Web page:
I don’t think I’ve ever tried this tack. Maybe it’s due to a lack of humour. Must try it next time.

A fantastic book on the subject of happiness
A fantastic book on the subject of happiness

As mentioned I found this on a blog dedicated to the search for happiness. You might not know this, but the whole subject of happiness, how we perceive it and how to achieve it interests me a lot – so much that I even read books about it, not only blogs. The book here on the left is practically my bible. And it’s not “psycho-babble”. He gives no advice about what to do to get happier. He tells us about how bad we are at predicting what will make us happy in the future and that is mind-boggling!

Daniel Gilbert is a good example of something I learned while I worked in the music industry. One must separate the (wo)man from the message! Sometimes I’d be giddy for days because I would get to meet an artist, whose music I adored. And I’d be DISAPPOINTED, because the artist(s) turned out to be a first class a……  Other times I’d been dreading a concert because I found the artist bad or just plain old boring. And had a fantastic time, because the person(s) turned out to be ever so nice/funny/intelligent/sexy or all of those things…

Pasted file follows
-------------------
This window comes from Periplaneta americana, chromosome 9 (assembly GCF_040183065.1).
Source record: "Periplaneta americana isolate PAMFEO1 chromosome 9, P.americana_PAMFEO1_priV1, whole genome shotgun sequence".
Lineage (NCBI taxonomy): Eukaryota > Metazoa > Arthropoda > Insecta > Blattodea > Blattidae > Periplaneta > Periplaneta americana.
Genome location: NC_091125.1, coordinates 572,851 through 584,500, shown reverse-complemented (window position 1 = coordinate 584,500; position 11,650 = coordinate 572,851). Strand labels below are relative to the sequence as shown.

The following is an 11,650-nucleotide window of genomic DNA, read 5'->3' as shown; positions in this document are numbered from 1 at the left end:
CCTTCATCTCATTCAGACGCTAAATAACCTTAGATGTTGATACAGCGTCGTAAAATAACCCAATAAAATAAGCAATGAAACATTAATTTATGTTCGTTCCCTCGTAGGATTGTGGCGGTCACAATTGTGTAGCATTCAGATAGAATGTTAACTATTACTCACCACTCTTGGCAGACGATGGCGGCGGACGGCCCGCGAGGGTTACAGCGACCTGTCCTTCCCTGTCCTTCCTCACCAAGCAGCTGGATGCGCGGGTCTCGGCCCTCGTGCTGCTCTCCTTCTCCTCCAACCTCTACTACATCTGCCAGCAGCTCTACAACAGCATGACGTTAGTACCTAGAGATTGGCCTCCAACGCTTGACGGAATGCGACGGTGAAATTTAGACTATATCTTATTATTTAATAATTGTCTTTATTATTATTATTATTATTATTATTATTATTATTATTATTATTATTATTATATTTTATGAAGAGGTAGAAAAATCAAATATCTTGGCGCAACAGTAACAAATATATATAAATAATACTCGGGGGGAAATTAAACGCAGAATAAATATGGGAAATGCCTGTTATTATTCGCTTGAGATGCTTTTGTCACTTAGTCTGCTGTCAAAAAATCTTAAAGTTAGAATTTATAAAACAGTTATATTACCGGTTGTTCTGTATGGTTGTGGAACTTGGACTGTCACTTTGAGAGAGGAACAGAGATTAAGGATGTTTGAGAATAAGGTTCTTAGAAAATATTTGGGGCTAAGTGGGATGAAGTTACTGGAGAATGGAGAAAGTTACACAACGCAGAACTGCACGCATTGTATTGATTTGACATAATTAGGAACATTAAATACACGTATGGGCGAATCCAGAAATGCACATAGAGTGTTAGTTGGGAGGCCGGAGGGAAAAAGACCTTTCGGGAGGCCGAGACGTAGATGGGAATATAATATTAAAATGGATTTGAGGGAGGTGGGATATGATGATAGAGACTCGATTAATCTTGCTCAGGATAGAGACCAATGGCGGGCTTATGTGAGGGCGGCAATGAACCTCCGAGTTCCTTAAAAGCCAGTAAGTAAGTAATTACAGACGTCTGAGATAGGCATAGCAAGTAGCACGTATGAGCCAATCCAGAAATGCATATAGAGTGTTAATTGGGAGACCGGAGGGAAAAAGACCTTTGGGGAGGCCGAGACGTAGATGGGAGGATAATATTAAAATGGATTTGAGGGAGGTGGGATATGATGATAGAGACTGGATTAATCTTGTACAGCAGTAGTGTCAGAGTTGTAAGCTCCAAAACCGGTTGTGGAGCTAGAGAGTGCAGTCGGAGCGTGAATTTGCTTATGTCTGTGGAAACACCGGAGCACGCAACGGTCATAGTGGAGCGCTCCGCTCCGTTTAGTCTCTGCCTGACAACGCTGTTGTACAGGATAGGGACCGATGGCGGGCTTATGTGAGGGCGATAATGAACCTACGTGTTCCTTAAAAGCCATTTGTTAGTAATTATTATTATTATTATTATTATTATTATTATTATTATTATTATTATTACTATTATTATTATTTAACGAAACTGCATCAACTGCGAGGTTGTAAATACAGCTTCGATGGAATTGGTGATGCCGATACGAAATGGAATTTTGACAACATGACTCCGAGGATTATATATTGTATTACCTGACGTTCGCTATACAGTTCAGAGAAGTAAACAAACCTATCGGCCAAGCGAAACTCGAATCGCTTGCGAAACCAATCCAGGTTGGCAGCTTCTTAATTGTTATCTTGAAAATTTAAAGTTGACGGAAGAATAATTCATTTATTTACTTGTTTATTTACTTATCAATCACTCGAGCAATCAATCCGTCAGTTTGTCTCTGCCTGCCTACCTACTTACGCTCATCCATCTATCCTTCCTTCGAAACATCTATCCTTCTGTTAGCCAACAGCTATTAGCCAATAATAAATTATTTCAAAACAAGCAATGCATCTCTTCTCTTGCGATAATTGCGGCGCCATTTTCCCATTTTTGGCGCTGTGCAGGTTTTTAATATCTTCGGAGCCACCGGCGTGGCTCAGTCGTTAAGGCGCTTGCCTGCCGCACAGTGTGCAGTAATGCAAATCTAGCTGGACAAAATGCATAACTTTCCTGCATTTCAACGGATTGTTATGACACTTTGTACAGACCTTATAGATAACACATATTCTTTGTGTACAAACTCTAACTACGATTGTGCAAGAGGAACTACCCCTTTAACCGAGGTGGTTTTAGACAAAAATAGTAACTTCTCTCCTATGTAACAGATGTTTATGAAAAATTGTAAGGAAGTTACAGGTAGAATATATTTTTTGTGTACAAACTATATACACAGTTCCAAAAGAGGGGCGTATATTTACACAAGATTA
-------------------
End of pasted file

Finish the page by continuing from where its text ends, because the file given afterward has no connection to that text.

I haven’t met Daniel Gilbert, but I’ve seen clips with him on TED and he’s really quite annoying to listen to – it’s something with his swear-words and jokes I can’t handle. But try to listen to what he’s actually saying and ignore his persona. And then go buy the book! This particular video is quite long, but I PROMISE you that it’s SO worthwhile to see it through to the end, where he talks about terrorism and our response to it (the clip is from 2005). There are quite a few videos on TED about Happiness. Find them here.

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Voices of reason

There might be more than good cause for hand-wringing, exaggerations and “loud” statements over the state of things in Palestine. But I believe that the mellow and calm voice of reason is the one that will get us places. Listen to this woman, Syria’s first lady (read about her here first):